A 46-year-old man in China will soon be able to speak and write again with the help of a 3D implant, after losing half of his skull in a tragic fall 10 months ago. Hu, a construction worker from Beijing, was struck in the head by a supporting beam when he fell three stories to the ground, leaving him with severe brain damage. With the support of doctors at the Xijing Hospital in the ancient Chinese city of Xi’an, and Stryker, an American company, Hu will regain the ability to perform basic tasks, since his brain will gradually regenerate itself with the custom-made titanium mesh implant.

The Chinese man is currently suffering from post-traumatic skull defects, traumatic aphasia, limited motor function, left ptosis with vision loss, and traumatic aphasia. Hu is also experiencing a severe case of double vision, referred to as diplopia. Although he has lost his ability to speak and write, his wife says he can understand what people are trying to say to him and about him. In his neighborhood, Hu is known as the “half headman” or "Frankenstein,” according to Chinese Internet company QQ's news service.

Although Hu may struggle to speak and write, he has little problem getting around. The part of the brain that controls planned muscle movements like walking, in the cerebrum, was unaffected. The large outer part of the brain also controls reading, thinking, learning, speech, emotions and other muscle movements.

Professor Shu Mao Guo, head of the Department of Plastic Surgery at Xijing Hospital, expressed Hu’s case is very rare and finding a solution to fix the damaged skull is quite complex. It was there that the hospital brought in experts in the field who came up with the idea for a 3D-printed titanium mesh that would cover Hu’s brain and help make his skull look normal again. Guo told Hu Shang Daily, a Chinese newspaper, 3D printing allowed for doctors to take a scan of Hu’s head and 3D print a titanium mesh using his right side as a template. This will give off a symmetrical appearance.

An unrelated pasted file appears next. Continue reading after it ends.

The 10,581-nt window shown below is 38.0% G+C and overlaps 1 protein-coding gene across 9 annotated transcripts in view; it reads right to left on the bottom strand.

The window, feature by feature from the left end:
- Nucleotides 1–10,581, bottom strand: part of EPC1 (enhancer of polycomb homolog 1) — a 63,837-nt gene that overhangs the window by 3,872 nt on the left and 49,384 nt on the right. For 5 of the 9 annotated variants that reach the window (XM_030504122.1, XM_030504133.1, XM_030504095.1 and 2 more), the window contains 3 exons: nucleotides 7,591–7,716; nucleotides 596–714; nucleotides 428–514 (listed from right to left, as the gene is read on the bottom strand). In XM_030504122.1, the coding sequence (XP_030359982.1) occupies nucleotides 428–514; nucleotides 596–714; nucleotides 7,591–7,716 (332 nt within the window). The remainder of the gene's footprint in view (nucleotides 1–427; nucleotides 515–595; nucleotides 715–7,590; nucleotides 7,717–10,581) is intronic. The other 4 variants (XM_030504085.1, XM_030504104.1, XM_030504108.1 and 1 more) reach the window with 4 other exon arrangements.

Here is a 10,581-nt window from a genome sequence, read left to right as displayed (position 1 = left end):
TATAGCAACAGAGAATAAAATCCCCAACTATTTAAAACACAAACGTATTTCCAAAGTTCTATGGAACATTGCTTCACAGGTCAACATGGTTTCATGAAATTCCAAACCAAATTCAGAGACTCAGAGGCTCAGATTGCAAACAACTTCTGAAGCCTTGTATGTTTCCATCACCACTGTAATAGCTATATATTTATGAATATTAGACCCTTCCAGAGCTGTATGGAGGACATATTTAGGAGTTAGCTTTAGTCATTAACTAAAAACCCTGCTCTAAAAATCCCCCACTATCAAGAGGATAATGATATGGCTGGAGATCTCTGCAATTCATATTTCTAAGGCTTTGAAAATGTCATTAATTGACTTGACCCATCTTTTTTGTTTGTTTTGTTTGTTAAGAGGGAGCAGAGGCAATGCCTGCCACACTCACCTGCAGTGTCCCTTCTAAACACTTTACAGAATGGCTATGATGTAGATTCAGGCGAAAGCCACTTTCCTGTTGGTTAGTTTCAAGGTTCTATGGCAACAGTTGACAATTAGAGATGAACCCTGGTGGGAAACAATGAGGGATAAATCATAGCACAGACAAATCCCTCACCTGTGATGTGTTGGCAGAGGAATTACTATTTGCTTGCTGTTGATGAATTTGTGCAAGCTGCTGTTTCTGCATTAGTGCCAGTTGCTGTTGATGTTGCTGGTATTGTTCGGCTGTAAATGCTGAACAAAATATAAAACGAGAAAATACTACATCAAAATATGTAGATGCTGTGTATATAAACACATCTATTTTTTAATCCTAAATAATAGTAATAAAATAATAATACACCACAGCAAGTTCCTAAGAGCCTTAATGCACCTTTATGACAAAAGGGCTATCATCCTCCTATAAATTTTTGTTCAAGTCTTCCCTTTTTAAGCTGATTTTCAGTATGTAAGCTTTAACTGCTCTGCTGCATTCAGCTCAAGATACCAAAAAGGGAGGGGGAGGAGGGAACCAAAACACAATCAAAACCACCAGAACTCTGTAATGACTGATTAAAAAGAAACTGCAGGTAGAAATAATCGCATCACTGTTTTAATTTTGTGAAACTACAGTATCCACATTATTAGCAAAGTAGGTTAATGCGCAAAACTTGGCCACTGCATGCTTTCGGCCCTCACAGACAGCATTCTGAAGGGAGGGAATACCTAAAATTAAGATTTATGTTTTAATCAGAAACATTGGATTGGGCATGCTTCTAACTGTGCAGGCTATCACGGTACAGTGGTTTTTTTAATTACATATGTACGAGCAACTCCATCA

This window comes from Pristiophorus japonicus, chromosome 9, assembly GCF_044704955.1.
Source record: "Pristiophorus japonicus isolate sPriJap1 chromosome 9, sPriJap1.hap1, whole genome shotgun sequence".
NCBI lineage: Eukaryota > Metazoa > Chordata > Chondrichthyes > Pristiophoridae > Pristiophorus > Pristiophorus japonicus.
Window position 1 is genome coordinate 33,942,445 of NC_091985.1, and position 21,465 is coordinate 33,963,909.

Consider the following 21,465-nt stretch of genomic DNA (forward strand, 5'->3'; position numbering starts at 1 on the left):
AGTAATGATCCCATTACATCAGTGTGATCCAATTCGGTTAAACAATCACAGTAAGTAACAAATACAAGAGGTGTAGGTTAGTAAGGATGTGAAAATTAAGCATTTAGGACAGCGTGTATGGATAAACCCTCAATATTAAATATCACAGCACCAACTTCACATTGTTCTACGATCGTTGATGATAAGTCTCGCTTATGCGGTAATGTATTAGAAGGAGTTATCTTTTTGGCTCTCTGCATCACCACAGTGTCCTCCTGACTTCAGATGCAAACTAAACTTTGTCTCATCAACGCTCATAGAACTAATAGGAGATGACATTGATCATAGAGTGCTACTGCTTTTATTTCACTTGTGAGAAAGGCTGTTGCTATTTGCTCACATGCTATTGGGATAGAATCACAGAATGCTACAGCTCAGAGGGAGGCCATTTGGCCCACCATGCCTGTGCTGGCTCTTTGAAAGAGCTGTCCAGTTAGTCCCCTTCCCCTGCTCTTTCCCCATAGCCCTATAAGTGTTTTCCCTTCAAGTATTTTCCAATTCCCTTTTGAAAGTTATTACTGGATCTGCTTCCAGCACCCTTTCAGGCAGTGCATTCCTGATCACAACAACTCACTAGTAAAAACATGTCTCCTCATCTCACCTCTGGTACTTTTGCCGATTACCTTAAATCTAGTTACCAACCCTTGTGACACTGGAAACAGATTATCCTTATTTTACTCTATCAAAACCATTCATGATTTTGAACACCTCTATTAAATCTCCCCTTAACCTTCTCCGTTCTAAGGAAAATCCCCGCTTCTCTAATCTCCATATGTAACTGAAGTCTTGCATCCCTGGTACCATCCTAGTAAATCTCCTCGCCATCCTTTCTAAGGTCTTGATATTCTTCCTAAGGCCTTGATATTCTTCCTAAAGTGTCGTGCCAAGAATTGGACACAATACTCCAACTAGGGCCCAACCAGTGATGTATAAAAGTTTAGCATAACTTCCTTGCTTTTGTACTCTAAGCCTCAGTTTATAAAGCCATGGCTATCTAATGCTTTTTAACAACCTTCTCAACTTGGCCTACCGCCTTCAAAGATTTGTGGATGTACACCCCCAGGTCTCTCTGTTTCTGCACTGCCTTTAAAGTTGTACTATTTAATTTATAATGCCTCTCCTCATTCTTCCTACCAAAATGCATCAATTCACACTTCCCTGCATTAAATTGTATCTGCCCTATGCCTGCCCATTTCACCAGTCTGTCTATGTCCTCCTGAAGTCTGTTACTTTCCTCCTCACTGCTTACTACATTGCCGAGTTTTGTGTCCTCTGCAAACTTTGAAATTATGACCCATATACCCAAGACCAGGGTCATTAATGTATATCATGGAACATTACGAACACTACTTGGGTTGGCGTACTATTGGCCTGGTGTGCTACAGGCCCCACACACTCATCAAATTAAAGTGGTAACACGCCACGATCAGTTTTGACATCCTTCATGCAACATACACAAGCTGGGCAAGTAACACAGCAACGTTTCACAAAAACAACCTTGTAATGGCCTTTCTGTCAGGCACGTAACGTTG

While 3D printing helps reduce surgery trauma and cuts the duration of the operation, the revolutionary surgery does present risks for Hu. Surgeons must carefully separate the scalp from the meninges — protective membranes that cover the brain — that have healed together after the accident, without damaging the brain. Typically, the immune system accepts titanium mesh, but there are cases where the body can reject the material — a possibility for Hu.

Hu isn’t the first patient to undergo surgery for a 3D implant. Last week, surgeons in China implanted an artificial 3D-printed vertebra into a 12-year-old bone cancer patient, which will help him walk again, the Daily Mail reported. Doctors at Peking University Hospital in Beijing removed the tumor in the second vertebra of the boy's neck, and then replaced it with the 3D-printed implant between the first and third vertebrae to allow him to lift his head.

Hu’s operation is expected to be successful like the bone cancer patient. Currently he has been transferred to the ICU for observation and is expected to be released from the hospital in four to five days. Doctors hope once the skull cavity has been restored and the brain regenerates itself, Hu will be able to speak and write again.